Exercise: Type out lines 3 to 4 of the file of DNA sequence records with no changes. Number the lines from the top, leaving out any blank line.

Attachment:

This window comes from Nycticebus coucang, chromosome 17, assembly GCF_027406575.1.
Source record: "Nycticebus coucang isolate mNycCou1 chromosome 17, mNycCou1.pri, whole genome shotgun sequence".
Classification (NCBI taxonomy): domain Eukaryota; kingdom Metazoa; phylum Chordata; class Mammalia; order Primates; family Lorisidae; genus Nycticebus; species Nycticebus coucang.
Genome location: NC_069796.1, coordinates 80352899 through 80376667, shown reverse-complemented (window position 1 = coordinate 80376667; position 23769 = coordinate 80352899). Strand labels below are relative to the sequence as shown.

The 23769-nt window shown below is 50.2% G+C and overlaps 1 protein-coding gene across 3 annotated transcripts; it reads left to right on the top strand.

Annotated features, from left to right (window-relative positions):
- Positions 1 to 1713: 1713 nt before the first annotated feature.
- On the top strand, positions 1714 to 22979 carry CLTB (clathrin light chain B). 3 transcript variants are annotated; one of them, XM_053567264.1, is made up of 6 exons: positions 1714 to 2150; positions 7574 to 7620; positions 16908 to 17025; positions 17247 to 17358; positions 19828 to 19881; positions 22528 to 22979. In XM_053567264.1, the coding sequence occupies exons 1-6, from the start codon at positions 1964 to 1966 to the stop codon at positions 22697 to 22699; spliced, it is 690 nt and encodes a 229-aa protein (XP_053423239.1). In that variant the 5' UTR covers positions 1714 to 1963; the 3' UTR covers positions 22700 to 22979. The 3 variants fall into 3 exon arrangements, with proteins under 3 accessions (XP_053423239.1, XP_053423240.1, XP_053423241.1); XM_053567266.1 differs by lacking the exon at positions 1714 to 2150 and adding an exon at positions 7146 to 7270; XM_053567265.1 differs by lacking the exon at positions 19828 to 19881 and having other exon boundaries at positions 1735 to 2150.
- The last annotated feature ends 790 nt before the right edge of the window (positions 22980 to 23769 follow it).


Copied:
Classification (NCBI taxonomy): domain Eukaryota; kingdom Metazoa; phylum Chordata; class Mammalia; order Primates; family Lorisidae; genus Nycticebus; species Nycticebus coucang.
Genome location: NC_069796.1, coordinates 80352899 through 80376667, shown reverse-complemented (window position 1 = coordinate 80376667; position 23769 = coordinate 80352899). Strand labels below are relative to the sequence as shown.